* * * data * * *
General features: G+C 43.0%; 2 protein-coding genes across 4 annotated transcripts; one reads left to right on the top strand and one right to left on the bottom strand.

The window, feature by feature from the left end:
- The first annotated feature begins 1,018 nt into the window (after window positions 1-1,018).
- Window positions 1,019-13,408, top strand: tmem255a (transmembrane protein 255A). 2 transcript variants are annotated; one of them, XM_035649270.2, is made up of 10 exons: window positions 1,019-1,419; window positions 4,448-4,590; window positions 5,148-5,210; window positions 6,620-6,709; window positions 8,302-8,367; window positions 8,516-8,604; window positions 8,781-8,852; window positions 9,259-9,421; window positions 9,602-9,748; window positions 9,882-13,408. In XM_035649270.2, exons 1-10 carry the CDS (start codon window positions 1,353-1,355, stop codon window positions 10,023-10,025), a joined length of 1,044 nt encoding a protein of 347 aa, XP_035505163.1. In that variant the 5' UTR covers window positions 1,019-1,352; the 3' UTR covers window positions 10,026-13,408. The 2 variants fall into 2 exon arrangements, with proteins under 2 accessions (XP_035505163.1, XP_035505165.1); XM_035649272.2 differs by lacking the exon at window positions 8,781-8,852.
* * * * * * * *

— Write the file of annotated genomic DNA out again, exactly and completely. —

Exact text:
General features: G+C 43.0%; 2 protein-coding genes across 4 annotated transcripts; one reads left to right on the top strand and one right to left on the bottom strand.

The window, feature by feature from the left end:
- The first annotated feature begins 1,018 nt into the window (after window positions 1-1,018).
- Window positions 1,019-13,408, top strand: tmem255a (transmembrane protein 255A). 2 transcript variants are annotated; one of them, XM_035649270.2, is made up of 10 exons: window positions 1,019-1,419; window positions 4,448-4,590; window positions 5,148-5,210; window positions 6,620-6,709; window positions 8,302-8,367; window positions 8,516-8,604; window positions 8,781-8,852; window positions 9,259-9,421; window positions 9,602-9,748; window positions 9,882-13,408. In XM_035649270.2, exons 1-10 carry the CDS (start codon window positions 1,353-1,355, stop codon window positions 10,023-10,025), a joined length of 1,044 nt encoding a protein of 347 aa, XP_035505163.1. In that variant the 5' UTR covers window positions 1,019-1,352; the 3' UTR covers window positions 10,026-13,408. The 2 variants fall into 2 exon arrangements, with proteins under 2 accessions (XP_035505163.1, XP_035505165.1); XM_035649272.2 differs by lacking the exon at window positions 8,781-8,852.